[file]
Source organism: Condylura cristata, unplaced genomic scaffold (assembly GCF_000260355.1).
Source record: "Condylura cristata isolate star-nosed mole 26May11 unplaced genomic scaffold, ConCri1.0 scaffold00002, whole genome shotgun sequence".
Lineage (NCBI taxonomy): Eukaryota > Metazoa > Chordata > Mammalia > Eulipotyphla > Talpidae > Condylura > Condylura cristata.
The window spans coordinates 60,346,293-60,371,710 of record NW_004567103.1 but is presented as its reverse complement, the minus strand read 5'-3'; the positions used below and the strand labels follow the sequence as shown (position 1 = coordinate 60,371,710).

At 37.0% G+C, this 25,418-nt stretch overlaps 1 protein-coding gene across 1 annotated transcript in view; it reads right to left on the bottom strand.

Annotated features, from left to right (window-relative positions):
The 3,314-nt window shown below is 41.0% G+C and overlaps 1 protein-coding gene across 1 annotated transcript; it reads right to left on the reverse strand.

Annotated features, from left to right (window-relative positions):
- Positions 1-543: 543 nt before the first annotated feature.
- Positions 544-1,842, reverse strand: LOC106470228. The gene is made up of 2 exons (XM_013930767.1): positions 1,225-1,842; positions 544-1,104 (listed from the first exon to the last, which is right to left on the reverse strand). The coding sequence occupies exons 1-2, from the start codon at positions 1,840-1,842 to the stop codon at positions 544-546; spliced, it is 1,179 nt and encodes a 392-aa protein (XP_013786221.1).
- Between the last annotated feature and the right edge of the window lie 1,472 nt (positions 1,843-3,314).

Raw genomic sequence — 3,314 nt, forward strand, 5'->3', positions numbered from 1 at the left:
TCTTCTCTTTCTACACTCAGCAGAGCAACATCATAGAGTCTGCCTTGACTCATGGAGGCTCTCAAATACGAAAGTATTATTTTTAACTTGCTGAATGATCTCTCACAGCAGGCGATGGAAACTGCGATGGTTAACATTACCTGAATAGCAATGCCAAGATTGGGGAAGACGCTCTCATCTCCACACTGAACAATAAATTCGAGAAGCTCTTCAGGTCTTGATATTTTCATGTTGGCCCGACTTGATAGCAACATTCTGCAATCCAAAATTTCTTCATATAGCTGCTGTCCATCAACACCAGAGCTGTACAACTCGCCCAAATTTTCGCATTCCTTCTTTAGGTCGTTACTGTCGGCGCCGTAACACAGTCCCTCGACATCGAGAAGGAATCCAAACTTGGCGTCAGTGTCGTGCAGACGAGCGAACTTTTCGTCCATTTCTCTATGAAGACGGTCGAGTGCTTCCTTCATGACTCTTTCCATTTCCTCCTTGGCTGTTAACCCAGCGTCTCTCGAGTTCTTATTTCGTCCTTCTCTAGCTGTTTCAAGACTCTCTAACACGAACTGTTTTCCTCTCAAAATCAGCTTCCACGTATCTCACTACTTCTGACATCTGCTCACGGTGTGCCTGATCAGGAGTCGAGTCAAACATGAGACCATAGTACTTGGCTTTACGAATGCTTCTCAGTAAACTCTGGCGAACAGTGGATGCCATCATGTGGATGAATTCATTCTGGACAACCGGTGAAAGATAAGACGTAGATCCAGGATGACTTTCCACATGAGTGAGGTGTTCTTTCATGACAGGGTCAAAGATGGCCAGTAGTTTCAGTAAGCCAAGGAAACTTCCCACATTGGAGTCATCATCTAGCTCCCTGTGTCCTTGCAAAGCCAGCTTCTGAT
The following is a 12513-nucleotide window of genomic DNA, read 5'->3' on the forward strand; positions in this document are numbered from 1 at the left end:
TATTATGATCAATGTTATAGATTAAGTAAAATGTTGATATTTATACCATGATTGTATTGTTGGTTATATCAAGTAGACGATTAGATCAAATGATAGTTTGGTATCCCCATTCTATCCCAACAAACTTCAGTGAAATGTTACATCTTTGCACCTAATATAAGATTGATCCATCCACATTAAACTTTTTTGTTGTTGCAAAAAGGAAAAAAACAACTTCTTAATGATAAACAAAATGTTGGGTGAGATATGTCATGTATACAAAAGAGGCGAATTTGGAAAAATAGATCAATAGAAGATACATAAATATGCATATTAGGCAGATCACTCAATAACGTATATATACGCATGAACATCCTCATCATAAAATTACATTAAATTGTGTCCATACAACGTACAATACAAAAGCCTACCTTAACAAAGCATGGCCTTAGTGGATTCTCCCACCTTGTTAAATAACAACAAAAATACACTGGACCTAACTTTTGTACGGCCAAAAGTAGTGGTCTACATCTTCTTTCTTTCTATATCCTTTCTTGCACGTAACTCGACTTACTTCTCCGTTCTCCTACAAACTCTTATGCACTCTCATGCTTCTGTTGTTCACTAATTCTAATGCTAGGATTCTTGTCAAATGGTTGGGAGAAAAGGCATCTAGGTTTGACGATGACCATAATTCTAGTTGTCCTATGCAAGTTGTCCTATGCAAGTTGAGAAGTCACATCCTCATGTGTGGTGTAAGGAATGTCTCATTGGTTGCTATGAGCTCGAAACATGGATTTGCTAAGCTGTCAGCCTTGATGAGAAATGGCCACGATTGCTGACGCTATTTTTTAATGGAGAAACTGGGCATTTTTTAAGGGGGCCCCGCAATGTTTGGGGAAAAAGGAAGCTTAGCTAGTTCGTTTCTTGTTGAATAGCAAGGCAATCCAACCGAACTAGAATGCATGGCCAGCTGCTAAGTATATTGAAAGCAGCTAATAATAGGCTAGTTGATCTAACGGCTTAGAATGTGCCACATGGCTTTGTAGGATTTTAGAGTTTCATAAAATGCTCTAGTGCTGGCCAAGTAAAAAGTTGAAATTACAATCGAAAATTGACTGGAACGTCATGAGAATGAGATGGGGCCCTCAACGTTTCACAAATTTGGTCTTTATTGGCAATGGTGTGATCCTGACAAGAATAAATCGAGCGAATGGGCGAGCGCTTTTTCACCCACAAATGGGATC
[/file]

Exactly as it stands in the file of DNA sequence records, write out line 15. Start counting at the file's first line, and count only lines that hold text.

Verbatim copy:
TATTATGATCAATGTTATAGATTAAGTAAAATGTTGATATTTATACCATGATTGTATTGTTGGTTATATCAAGTAGACGATTAGATCAAATGATAGTTTGGTATCCCCATTCTATCCCAACAAACTTCAGTGAAATGTTACATCTTTGCACCTAATATAAGATTGATCCATCCACATTAAACTTTTTTGTTGTTGCAAAAAGGAAAAAAACAACTTCTTAATGATAAACAAAATGTTGGGTGAGATATGTCATGTATACAAAAGAGGCGAATTTGGAAAAATAGATCAATAGAAGATACATAAATATGCATATTAGGCAGATCACTCAATAACGTATATATACGCATGAACATCCTCATCATAAAATTACATTAAATTGTGTCCATACAACGTACAATACAAAAGCCTACCTTAACAAAGCATGGCCTTAGTGGATTCTCCCACCTTGTTAAATAACAACAAAAATACACTGGACCTAACTTTTGTACGGCCAAAAGTAGTGGTCTACATCTTCTTTCTTTCTATATCCTTTCTTGCACGTAACTCGACTTACTTCTCCGTTCTCCTACAAACTCTTATGCACTCTCATGCTTCTGTTGTTCACTAATTCTAATGCTAGGATTCTTGTCAAATGGTTGGGAGAAAAGGCATCTAGGTTTGACGATGACCATAATTCTAGTTGTCCTATGCAAGTTGTCCTATGCAAGTTGAGAAGTCACATCCTCATGTGTGGTGTAAGGAATGTCTCATTGGTTGCTATGAGCTCGAAACATGGATTTGCTAAGCTGTCAGCCTTGATGAGAAATGGCCACGATTGCTGACGCTATTTTTTAATGGAGAAACTGGGCATTTTTTAAGGGGGCCCCGCAATGTTTGGGGAAAAAGGAAGCTTAGCTAGTTCGTTTCTTGTTGAATAGCAAGGCAATCCAACCGAACTAGAATGCATGGCCAGCTGCTAAGTATATTGAAAGCAGCTAATAATAGGCTAGTTGATCTAACGGCTTAGAATGTGCCACATGGCTTTGTAGGATTTTAGAGTTTCATAAAATGCTCTAGTGCTGGCCAAGTAAAAAGTTGAAATTACAATCGAAAATTGACTGGAACGTCATGAGAATGAGATGGGGCCCTCAACGTTTCACAAATTTGGTCTTTATTGGCAATGGTGTGATCCTGACAAGAATAAATCGAGCGAATGGGCGAGCGCTTTTTCACCCACAAATGGGATC